It is not easy to bring a musical you love from the stage onto the screen. Although Everyone’s Talking about Jamie is a West End favorite, they have not been seen by American audiences. But, a new movie adaptation has made it possible to take the show to global audiences.
Amazon Studios’ Everyone’s Talking about Jamie is inspired by the musical of Dan Gillespie & Tom McRae. This story was also inspired by , which is a documentary on Jamie Campbell (aka Fifi la True). Jonathan Butterell, the director of the stage version, makes his screen debut in this movie, along with McRae and Gillespie.
The musical is set in Sheffield, England and follows Jamie New (16 years old) as he attempts to be a drag queen. Jamie is supported by Pritti (his best friend), his mother Margaret and Ray. Jamie is raised in an English conservative town, attending Mayfield School where any deviation from the norm is shut down by teachers.
Max Harwood, a newcomer to the role of Jamie New is a wonderful actor (“the boy so kind he came out two times!” Max Harwood brings nuance and range to Jamie New’s character. He is trying to figure out his place in the world while sporting a pair of red birthday heels.
Happy Valley‘s Sarah Lancashire plays the role of Jamie’s loving mother, Margaret. She is so supportive of her son that she even covers for Ralph Ineson (Game of Thrones’ Ralph Ineson). Margaret supports Jamie in being herself, and Ray (Shobna Guilati), who honestly can’t wait to get on the screen.
Richard E. Grant’s signature theatricality is evident in his portrayal Hugo, aka Miss Loco Chanelle. Hugo assists Jamie in his long journey through self-loathing, hesitance and finally confidence to drag.
Jamie discovers that Drag is more than a television show. It’s also a revolutionary concept. Director Butterell replaced “The Legend of Loco Chanelle” and the Blood Red Dress on the stage with a new song written by Gillespie. This film is called “This Was Me.” This historic reflection was paired with footage of Loco Chanelle’s past, including drag shows and marches for LGBTQ rights. It also contains heartbreaking reminders of the AIDS epidemic in the UK. Hugo sings, “Even Freddie could not stay,” in a moving moment.
Fans can still enjoy the powerful harmonies of “Over the Top”, a battle-ready track by Legs Eleven (the drag stars who played the song by Myra Dubois and Son of a Tutu) by their Legs Eleven girls. There’s even a blink-and-you’ll-miss-it appearance in the film from drag superstar Bianca Del Rio herself, who once played the role of Hugo in the West End production. Jamie tells Pritti that this is Sheffield and not San Francisco, which gives us a hint at her appearance. I’m Jamie New, not Bianca Del Rio.”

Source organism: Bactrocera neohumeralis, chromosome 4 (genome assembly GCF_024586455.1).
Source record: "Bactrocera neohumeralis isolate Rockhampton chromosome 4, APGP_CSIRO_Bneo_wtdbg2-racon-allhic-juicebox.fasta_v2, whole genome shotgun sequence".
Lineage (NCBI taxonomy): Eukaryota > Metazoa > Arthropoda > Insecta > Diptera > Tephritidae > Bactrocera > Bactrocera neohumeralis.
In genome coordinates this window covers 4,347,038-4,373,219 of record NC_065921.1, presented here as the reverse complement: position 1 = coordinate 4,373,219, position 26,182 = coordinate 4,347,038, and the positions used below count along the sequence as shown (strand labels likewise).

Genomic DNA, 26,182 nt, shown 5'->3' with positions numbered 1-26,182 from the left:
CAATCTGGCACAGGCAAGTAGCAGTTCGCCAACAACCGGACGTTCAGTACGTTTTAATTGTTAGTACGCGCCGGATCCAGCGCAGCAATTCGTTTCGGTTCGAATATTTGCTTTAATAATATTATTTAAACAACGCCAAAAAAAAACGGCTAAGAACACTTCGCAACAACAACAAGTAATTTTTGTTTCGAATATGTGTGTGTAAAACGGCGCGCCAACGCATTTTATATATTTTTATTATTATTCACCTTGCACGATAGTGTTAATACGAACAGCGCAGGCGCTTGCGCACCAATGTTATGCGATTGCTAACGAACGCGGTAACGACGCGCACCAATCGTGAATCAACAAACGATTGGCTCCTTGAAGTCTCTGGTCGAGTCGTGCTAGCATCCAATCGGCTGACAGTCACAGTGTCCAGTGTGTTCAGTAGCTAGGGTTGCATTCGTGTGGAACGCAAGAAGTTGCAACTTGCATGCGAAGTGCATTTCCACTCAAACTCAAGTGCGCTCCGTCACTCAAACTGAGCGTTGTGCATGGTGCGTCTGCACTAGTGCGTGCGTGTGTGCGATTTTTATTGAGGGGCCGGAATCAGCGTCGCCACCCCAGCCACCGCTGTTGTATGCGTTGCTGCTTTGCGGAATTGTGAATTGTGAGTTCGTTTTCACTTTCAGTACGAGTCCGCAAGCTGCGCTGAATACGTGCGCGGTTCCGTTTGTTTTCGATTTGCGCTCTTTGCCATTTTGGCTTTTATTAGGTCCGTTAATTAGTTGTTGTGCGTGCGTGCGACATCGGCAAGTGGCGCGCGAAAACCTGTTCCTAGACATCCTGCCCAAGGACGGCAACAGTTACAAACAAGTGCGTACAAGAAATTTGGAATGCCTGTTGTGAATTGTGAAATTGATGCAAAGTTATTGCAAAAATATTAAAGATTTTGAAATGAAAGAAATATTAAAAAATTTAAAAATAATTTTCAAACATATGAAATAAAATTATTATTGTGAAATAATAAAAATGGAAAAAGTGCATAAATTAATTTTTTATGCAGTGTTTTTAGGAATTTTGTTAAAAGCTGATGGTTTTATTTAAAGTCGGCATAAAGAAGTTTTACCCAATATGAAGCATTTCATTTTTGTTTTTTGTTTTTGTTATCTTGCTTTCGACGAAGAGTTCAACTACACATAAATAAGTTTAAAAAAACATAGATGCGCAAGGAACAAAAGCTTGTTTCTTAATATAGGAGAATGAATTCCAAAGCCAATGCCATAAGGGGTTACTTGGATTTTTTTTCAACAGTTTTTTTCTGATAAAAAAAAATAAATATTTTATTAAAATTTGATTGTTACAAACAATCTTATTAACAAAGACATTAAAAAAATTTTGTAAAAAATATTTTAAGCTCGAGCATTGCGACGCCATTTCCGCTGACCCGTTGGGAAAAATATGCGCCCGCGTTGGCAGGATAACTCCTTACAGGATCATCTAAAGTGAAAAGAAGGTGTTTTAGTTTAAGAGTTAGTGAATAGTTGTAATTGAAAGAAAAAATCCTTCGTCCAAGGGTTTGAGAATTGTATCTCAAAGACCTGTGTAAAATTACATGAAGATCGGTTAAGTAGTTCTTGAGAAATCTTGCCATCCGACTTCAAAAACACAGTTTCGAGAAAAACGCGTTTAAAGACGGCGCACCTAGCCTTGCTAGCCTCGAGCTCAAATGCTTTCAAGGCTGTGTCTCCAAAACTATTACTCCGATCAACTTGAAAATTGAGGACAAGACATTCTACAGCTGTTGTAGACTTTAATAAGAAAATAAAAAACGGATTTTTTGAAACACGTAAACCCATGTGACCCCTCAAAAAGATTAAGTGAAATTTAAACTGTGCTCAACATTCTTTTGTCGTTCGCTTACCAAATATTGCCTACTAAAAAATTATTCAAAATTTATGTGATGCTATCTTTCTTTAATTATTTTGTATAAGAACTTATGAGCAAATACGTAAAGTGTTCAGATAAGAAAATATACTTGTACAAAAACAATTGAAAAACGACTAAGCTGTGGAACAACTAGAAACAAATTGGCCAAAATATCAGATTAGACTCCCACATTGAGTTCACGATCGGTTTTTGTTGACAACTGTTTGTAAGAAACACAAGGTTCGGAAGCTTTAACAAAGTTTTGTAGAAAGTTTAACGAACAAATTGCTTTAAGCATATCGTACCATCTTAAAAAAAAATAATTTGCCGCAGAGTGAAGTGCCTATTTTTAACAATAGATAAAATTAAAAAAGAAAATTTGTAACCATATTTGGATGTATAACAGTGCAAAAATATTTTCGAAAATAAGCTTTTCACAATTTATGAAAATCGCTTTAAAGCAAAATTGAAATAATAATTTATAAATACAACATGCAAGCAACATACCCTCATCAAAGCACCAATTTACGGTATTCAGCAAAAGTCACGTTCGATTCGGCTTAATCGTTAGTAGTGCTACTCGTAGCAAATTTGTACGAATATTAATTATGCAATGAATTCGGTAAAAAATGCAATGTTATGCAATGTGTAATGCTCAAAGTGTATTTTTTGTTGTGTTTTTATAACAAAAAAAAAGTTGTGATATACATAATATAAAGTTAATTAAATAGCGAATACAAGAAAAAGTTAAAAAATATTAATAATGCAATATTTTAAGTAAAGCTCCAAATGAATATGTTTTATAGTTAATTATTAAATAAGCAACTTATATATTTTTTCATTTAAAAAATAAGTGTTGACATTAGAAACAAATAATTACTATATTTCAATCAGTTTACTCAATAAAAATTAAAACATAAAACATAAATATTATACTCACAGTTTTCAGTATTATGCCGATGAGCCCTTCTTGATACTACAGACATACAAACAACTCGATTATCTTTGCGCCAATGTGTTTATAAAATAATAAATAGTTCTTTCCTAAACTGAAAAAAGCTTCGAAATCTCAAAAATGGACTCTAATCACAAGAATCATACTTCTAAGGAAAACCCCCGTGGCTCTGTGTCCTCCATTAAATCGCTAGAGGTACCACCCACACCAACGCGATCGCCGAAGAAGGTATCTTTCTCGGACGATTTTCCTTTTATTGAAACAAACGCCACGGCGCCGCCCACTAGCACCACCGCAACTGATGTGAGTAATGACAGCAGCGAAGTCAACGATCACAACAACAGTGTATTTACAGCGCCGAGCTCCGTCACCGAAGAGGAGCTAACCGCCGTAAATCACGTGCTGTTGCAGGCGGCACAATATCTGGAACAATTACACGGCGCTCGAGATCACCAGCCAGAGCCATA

Sharon Horgan , the often hilarious Sharon Horgan assumes the role as conservative careers teacher Miss Hedge. She pushes her year 11 students to be realistic about their expectations of obtaining a job that does not include performing. However, Miss Hedge believes that job advice is not enough. She pushes her conservative views against the easily-intimidated principal Iman Masood, (Adeel Khantar), and discourages Jamie from speaking out at school. In fact, she mocked Jamie for doing so in the flatly sinister “Work of Art.”
Lauren Patel plays Jamie’s friend Pritti well. She is bullied at school because she is Muslim. Pritti is given the chance to “out of darkness”, with the disco ball-clad song “Spotlight,” and one of the best scenes in the movie’s final scenes. Pritti is given the type of cameback scene you would love to write, without spoiling any details. Patel’s performance in this scene was perfect.
Everyone’s Talking about Jamie has a wide range of musical numbers. They include choreographed dancing performances to simple songs sung in the kitchen. The most well-known earworm number, “And You Don’t Even Know It,” features a fast parade of brightly coloured fluorescent colours that dances its way through Jamie’s glamorous fantasies. And the title song channeled big High School Musical “Stick to Status Quo” vibes at the canteen. There are also intimate moments like “My Man, Your Boy”, which Jamie and Margaret sing at the kitchen table. Although some of the flashback work in “The Wall in My Head”, a ballad, is somewhat cheesy, I will sing it in my backyard with all of my heart, thank you.
A few new songs have also been added to this film. They are all good, feel-good tunes that do not feel out of place.
This film adapts a poignant, uplifting version of a show that focuses on finding confidence and doing the work to be your best, truest self. To balance the film, I’ll say that there is a terrible line about epileptic caterpillars. Some moments feel rushed through. The film version Everyone’s Talking about Jamie has a lot more to offer than that.
Publited at Thu 16 Sep 2021, 16:44.03 +0000